End User wrote:
A closed system with a single, company-controlled marketplace is central to the Apple software model
For iOS. That is not the case with OS X.
Apple's smashing success is with iOS, which is why I'm talking about its model. I am not referring to OSX, which, while strong, is nowhere near a threat to Windows' dominance, and follows a very different UI and software distribution model from iOS. OSX is also different from what Microsoft is trying to achieve with the Windows app store.
and it's also the model that Microsoft is trying.
For the Metro UI. The classic desktop does not use that app store model.
Correct, but the problem everyone has with Windows 8 is that it tried to suppress the desktop UI into oblivion and push the Metro UI on users. Microsoft clearly wanted users to use Metro UI apps, and have the desktop as a backup for legacy apps. In the case of Windows RT, Microsoft tried to appeal to forward-thinkers and do away with the desktop altogether. It's because of the user outcry (and voting with wallets in the case of RT tablets, and heck, Win8 sales in general) that Microsoft saw it couldn't completely abandon the desktop UI as it had hoped, and is forced to revive it. Note how every successive version of Win8 after its initial release makes the desktop UI more central -- first 8.1 made it possible to hide the Start screen to the point of consigning it to irrelevance, then the rumors of Windows 9 say that Metro UI apps will run windowed in desktop mode.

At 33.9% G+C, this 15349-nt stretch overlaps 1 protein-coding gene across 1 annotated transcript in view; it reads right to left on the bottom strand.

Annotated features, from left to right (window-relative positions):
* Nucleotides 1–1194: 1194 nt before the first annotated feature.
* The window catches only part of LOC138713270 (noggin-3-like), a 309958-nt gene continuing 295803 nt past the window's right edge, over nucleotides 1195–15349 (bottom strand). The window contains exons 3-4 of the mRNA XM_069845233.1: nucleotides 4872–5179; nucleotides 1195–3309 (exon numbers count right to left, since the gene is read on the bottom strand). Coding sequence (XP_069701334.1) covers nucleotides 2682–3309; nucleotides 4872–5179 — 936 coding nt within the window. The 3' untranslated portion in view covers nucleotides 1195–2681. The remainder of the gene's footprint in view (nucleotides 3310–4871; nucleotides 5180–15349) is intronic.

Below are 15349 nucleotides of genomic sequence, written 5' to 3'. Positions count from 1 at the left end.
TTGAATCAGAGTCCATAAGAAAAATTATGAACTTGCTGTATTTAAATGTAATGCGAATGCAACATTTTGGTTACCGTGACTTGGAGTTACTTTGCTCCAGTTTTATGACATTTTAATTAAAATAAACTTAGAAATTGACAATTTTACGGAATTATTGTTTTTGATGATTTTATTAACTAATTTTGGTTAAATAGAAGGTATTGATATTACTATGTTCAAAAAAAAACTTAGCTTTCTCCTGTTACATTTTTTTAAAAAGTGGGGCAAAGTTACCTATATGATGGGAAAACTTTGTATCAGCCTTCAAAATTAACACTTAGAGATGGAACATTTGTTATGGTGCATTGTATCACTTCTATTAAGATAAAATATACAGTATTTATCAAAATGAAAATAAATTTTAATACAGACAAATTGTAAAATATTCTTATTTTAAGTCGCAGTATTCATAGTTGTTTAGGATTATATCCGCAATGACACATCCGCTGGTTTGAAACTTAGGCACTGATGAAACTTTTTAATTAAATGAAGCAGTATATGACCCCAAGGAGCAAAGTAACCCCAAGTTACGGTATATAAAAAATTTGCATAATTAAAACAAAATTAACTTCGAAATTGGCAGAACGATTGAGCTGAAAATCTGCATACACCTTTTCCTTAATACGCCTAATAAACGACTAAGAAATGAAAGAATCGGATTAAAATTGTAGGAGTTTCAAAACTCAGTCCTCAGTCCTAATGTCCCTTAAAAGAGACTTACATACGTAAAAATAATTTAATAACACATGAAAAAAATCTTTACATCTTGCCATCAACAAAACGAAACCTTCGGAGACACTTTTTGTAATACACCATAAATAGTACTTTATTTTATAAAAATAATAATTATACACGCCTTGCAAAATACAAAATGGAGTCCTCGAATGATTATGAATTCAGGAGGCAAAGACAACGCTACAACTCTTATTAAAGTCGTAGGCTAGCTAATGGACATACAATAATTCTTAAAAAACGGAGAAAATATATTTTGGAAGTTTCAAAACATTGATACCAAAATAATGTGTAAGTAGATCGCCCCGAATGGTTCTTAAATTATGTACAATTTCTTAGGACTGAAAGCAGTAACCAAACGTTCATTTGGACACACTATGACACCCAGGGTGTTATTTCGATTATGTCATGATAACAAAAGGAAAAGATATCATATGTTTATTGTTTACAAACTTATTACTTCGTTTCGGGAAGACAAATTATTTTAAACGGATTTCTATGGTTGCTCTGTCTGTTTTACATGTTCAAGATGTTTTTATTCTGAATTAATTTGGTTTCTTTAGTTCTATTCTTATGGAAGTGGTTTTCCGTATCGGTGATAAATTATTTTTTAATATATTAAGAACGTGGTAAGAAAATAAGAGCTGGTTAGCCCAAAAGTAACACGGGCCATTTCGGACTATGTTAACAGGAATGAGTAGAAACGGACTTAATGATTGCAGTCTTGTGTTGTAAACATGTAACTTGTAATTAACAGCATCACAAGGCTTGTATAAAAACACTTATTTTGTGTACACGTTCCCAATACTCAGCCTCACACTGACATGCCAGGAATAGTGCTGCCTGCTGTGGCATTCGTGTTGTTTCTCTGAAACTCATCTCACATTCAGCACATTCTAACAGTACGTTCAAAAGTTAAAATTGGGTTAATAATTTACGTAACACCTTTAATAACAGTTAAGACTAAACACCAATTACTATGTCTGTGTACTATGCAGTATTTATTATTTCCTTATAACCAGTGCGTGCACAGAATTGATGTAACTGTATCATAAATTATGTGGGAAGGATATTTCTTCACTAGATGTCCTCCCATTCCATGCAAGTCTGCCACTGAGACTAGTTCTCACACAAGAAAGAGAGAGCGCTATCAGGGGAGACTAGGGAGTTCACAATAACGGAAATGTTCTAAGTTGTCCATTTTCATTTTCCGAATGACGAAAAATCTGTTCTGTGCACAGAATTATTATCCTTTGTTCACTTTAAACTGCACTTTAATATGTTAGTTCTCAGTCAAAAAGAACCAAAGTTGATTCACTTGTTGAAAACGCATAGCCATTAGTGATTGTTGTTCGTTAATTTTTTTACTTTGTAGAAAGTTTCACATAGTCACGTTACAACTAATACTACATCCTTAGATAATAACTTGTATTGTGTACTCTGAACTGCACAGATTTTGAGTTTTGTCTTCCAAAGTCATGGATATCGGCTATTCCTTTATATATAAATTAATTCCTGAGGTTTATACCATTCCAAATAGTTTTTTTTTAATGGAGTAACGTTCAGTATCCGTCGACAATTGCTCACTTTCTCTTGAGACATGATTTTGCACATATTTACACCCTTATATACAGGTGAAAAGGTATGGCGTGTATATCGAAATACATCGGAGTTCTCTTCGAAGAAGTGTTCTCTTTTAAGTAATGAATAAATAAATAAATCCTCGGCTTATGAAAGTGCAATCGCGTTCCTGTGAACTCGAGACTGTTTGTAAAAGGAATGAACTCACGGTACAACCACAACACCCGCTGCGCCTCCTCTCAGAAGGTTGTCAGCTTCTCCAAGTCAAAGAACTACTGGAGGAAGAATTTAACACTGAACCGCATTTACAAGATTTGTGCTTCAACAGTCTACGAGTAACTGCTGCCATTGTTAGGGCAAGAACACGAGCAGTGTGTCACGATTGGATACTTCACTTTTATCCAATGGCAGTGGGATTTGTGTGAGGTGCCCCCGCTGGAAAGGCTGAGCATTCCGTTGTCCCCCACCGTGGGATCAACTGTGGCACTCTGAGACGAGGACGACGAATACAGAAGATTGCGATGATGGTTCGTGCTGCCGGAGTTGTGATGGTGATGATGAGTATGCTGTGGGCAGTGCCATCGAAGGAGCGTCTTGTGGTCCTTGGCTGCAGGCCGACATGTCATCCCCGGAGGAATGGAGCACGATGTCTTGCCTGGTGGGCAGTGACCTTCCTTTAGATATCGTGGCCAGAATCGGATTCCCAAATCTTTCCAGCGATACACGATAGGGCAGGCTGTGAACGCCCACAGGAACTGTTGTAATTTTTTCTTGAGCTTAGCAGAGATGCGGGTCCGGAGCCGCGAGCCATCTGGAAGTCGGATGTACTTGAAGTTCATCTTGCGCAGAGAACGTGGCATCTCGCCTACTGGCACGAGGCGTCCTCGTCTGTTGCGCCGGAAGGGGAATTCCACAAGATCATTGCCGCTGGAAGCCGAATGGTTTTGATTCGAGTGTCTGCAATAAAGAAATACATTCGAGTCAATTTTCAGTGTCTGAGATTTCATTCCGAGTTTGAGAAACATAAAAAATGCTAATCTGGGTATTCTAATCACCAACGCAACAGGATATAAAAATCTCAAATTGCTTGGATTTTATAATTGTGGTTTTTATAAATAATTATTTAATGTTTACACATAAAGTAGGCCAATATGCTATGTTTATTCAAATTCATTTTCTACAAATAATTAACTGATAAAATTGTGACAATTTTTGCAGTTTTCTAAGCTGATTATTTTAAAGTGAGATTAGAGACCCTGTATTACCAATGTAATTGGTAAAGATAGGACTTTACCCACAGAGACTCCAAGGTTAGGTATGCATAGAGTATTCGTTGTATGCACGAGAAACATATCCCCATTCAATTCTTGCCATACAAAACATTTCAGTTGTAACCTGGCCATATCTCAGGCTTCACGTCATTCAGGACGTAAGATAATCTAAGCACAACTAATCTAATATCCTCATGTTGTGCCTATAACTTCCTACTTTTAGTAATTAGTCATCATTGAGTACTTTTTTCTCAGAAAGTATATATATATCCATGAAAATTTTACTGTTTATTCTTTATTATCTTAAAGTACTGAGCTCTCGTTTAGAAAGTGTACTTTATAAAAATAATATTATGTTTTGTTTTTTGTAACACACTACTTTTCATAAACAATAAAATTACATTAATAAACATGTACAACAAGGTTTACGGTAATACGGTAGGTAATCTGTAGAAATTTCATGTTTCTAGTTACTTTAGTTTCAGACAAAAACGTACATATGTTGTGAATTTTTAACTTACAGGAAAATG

The only difference between the two is that Apple does it right, and Microsoft doesn't. Just because one works and the other fails doesn't mean they're different models.
The failure is not with the Metro app store. The failure is a) the Metro UI b) its clash with the classic desktop UI and c) a lack of improvements to the classic desktop UI.
I didn't say the problem was solely with the Metro app store. I said the problem was with the model Microsoft is trying to follow. It's a model that Apple implemented very well, but Microsoft has so far failed at. That model is: create a new UI and ecosystem for your users that is controlled by your company. When Apple did it, everyone fell into line; iOS caught on and the iTunes store took off. Microsoft tried the same with Metro UI and the Microsoft store, but has clearly met with less success.
A big part of the failure has to do with Metro UI. Another big part of the failure is with the Microsoft app store, that failed to catch on with regular Windows and with Windows RT users. The only way the desktop UI is implicated is that it's so popular, people don't want to abandon it in the desktop space. Windows users want to keep the current desktop UI as it is in Windows 7, not change it.